HARARE – Zimbabwean born telecoms billionaire, Strive Masiyiwa has reassumed control of Botswana cellular firm, Mascom after spending US$300 million to snap a 53 percent stake previously held by MTN.
MTN announced the transaction Thursday, days after rumours of a possible exit by Africa’s largest telecoms firm swelled across the continent.
Mascom holds over half of Botswana’s mobile telecoms market with over 1,7 million subscribers, according to official data.
Its purchase by Masiyiwa further consolidates his influence in Africa’s telecoms markets, where he already controls the Zimbabwe Stock Exchange listed Econet Wireless Zimbabwe and Liquid Telecoms among his key investments.
MTN said the decision to spin off its Botswana operation came because it had no management or branding control.
“Pursuant (we will be) disposing of (our) associate in Botswana, Mascom, for $300 million where (MTN) lacks of control position,” MTN said.
Through a new strategy meant to refocus Africa’s biggest telecoms firm, MTN Group chief executive officer, Rob Shuter has been working out a strategy to reduce the number of countries in which the company operates.
“We are simplifying the group, we are reducing risk, and improving returns,” Shuter told Bloomberg on Thursday.
“That will generate some returns that will be helpful for our gearing and other priorities,” he added.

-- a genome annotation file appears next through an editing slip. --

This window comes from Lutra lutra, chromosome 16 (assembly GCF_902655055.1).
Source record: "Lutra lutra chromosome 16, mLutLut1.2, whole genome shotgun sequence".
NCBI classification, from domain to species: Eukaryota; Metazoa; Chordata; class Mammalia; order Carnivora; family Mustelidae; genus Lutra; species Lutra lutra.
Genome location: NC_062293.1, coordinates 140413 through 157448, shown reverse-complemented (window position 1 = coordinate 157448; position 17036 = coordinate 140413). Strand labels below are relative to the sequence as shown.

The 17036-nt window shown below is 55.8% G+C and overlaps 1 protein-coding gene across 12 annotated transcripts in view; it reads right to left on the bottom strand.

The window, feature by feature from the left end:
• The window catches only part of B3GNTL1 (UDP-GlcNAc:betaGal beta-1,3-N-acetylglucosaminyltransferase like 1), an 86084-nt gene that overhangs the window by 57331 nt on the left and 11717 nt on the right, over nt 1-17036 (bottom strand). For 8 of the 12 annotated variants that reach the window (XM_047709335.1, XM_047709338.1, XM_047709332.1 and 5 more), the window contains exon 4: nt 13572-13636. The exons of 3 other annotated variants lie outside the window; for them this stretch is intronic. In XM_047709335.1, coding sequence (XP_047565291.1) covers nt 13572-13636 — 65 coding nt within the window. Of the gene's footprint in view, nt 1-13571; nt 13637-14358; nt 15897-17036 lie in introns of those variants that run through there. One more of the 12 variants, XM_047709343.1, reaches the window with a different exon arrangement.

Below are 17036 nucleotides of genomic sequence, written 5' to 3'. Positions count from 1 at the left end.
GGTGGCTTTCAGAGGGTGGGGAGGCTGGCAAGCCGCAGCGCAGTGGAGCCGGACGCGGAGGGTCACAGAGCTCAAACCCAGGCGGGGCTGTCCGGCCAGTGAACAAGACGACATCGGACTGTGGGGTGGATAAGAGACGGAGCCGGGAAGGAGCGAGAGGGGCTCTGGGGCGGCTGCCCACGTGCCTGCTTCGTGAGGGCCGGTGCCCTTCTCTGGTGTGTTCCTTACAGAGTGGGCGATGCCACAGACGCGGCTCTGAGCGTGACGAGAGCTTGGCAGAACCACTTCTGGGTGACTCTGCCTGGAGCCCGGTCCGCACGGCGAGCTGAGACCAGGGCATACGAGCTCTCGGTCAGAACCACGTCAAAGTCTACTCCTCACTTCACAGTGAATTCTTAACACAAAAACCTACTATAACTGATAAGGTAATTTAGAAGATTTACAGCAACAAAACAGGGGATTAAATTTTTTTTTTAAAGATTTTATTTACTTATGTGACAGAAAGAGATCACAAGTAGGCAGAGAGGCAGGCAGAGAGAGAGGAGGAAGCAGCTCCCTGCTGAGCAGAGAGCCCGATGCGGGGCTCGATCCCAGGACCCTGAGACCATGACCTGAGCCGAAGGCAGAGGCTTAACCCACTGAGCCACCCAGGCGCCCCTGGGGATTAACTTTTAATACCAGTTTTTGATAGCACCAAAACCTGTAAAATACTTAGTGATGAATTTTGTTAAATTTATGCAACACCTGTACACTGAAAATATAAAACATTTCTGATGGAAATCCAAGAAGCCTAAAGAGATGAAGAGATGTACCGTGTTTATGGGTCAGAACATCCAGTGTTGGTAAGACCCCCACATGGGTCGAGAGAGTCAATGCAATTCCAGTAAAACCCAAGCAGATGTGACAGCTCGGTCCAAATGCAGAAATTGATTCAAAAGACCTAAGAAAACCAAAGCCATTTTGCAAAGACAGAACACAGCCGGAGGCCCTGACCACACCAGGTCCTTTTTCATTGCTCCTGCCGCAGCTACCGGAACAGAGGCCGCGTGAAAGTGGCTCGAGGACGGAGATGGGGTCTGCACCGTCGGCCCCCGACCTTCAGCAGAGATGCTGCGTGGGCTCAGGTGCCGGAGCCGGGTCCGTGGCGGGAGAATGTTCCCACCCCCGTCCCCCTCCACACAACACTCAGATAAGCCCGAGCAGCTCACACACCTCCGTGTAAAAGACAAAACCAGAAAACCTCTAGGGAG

While Shuter initiated a review of MTN’s then 22 markets a year ago, the Johannesburg-based company had to date only completed the sale of its Cyprus operation.
Shuter has been trying to sharpen MTN’s focus on growth areas and evaluate where it doesn’t need a presence.
Some markets, such as South Sudan and Syria, have been ravaged by conflict, making them candidates for an exit.
Others have been affecting MTN as a result of domestic regulations and interventions by governments, while some are said to be too small when compared to MTN’s largest markets.
These included Botswana, where MTN’s subscriber base, at 1,7 million, at the end of September 2018, was a drop in the ocean compared with its 225 million subscribers across Africa and the Middle East.
The Botswana operation is one of only three country units that MTN operated as a joint venture.
Others are based in Iran and Swaziland.
MTN, which has each shares trading on the Johannesburg Securities Exchange, purchased 44 percent shareholding in Mascom in 200.
It co-owned the operation with local investors.
The carrier would also like to sell its Liberia, Guinea and Guinea-Bissau businesses in West Africa, according to a report by Bloomberg on Wednesday.
Paris-based Orange SA is a competitor in all three of those countries as well as Botswana, Bloomberg reported.
The telecoms billionaire’s return comes 14 years after he relinquished control of Mascom, which was his firm mobile phone company.
The name Mascom was derived from Masiyiwa Communications, a name suggested to him by a business partner on the eve of the bidding process for the licence. MTN shares jumped the most in almost three years on Thursday, after Africa’s biggest announced the disposal.